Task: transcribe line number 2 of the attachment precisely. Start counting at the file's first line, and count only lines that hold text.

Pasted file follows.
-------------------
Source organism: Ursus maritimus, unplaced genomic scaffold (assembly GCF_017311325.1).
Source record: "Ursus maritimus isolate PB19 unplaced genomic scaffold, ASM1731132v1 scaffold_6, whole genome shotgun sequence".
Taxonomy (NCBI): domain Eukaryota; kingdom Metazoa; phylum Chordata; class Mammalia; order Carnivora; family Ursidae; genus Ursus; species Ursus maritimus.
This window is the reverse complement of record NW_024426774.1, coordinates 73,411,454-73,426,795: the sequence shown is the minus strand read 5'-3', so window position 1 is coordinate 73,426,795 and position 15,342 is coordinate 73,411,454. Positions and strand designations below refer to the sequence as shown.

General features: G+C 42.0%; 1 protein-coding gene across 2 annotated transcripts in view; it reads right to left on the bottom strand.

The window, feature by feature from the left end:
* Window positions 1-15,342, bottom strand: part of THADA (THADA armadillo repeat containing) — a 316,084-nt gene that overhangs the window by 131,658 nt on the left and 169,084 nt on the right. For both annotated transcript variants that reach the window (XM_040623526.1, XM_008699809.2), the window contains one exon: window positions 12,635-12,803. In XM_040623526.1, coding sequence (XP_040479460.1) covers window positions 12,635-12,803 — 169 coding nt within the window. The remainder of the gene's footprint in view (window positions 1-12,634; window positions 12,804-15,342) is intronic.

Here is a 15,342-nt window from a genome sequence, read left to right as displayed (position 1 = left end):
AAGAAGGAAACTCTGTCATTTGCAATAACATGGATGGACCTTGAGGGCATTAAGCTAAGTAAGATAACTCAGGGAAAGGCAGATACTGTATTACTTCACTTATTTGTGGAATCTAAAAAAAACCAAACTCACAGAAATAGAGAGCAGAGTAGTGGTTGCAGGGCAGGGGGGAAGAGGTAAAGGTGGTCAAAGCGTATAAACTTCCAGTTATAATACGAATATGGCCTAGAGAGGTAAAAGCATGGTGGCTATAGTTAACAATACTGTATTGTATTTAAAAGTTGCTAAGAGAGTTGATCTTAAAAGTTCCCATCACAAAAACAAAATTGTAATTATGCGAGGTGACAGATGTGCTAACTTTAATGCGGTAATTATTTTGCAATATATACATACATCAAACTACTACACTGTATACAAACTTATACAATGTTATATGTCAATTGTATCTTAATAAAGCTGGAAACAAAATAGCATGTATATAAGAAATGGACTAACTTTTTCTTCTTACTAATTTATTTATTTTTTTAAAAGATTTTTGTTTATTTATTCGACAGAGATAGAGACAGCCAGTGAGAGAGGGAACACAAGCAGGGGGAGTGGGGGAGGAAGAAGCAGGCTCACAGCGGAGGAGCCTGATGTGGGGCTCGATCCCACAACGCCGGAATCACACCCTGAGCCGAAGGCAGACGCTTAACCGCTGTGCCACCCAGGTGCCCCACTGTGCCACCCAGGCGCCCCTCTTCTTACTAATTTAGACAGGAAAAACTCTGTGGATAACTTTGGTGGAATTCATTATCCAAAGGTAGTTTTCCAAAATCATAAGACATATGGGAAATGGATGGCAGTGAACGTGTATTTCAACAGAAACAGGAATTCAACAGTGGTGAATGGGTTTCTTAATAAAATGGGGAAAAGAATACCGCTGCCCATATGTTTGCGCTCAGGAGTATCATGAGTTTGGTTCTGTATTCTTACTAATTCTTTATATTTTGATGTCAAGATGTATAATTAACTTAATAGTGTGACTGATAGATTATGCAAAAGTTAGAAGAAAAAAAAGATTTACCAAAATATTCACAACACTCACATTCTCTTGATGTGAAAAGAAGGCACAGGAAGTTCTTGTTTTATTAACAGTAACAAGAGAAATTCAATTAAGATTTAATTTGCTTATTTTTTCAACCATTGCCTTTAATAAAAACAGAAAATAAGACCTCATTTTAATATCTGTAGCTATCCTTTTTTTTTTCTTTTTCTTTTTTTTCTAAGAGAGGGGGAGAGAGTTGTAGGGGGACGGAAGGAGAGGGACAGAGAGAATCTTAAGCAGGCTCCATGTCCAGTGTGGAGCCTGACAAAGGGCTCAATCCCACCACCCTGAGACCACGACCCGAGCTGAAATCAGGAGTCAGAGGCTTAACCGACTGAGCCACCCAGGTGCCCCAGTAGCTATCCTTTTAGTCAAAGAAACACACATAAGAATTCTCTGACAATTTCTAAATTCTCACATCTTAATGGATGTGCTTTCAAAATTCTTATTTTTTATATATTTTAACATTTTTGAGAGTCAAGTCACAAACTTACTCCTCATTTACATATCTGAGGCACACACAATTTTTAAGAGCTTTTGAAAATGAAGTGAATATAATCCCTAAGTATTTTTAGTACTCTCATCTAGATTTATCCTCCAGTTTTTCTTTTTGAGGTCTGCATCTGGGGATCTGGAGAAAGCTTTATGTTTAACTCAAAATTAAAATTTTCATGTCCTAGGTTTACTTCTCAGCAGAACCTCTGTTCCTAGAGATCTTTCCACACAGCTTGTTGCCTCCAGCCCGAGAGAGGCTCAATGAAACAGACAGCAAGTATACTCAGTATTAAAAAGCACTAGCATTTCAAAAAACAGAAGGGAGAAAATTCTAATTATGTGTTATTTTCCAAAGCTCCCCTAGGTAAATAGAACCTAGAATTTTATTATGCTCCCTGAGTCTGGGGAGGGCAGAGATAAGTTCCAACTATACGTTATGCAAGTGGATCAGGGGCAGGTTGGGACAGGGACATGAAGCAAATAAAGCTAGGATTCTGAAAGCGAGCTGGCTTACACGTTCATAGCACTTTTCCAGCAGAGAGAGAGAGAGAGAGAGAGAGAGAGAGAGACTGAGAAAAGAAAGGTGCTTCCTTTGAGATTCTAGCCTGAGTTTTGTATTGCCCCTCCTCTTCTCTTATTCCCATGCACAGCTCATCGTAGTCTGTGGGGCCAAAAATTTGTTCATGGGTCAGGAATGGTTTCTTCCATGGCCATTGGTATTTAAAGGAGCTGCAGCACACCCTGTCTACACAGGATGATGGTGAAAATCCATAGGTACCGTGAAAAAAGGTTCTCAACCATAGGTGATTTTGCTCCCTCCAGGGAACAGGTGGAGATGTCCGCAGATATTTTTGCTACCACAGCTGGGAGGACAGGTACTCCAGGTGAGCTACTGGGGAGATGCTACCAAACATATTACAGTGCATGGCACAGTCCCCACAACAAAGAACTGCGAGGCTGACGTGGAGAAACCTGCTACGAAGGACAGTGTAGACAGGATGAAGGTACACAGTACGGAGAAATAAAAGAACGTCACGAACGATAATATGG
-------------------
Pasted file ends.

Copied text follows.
Source record: "Ursus maritimus isolate PB19 unplaced genomic scaffold, ASM1731132v1 scaffold_6, whole genome shotgun sequence".